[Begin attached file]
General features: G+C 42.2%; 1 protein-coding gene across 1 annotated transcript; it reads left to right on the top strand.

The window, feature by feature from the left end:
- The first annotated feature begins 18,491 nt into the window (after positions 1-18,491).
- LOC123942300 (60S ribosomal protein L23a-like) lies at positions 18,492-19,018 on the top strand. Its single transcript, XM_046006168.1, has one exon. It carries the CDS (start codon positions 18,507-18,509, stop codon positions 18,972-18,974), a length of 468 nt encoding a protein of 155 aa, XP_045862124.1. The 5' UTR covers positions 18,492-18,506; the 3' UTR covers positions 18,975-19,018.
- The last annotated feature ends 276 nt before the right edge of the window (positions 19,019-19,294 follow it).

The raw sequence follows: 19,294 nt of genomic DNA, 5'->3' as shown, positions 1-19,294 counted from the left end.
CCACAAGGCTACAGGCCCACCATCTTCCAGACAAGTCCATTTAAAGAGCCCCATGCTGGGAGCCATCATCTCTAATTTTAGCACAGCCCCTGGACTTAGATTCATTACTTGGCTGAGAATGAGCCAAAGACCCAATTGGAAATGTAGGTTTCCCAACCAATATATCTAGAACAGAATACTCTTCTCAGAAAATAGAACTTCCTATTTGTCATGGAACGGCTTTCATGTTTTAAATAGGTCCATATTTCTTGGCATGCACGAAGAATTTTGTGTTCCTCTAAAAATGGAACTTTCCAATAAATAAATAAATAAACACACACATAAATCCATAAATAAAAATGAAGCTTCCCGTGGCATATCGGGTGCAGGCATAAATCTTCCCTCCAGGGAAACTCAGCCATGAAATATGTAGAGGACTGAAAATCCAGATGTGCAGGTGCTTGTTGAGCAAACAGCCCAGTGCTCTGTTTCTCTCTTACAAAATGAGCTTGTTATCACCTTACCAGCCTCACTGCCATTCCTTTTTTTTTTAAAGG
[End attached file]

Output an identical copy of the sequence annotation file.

General features: G+C 42.2%; 1 protein-coding gene across 1 annotated transcript; it reads left to right on the top strand.

The window, feature by feature from the left end:
- The first annotated feature begins 18,491 nt into the window (after positions 1-18,491).
- LOC123942300 (60S ribosomal protein L23a-like) lies at positions 18,492-19,018 on the top strand. Its single transcript, XM_046006168.1, has one exon. It carries the CDS (start codon positions 18,507-18,509, stop codon positions 18,972-18,974), a length of 468 nt encoding a protein of 155 aa, XP_045862124.1. The 5' UTR covers positions 18,492-18,506; the 3' UTR covers positions 18,975-19,018.
- The last annotated feature ends 276 nt before the right edge of the window (positions 19,019-19,294 follow it).

The raw sequence follows: 19,294 nt of genomic DNA, 5'->3' as shown, positions 1-19,294 counted from the left end.
CCACAAGGCTACAGGCCCACCATCTTCCAGACAAGTCCATTTAAAGAGCCCCATGCTGGGAGCCATCATCTCTAATTTTAGCACAGCCCCTGGACTTAGATTCATTACTTGGCTGAGAATGAGCCAAAGACCCAATTGGAAATGTAGGTTTCCCAACCAATATATCTAGAACAGAATACTCTTCTCAGAAAATAGAACTTCCTATTTGTCATGGAACGGCTTTCATGTTTTAAATAGGTCCATATTTCTTGGCATGCACGAAGAATTTTGTGTTCCTCTAAAAATGGAACTTTCCAATAAATAAATAAATAAACACACACATAAATCCATAAATAAAAATGAAGCTTCCCGTGGCATATCGGGTGCAGGCATAAATCTTCCCTCCAGGGAAACTCAGCCATGAAATATGTAGAGGACTGAAAATCCAGATGTGCAGGTGCTTGTTGAGCAAACAGCCCAGTGCTCTGTTTCTCTCTTACAAAATGAGCTTGTTATCACCTTACCAGCCTCACTGCCATTCCTTTTTTTTTTAAAGG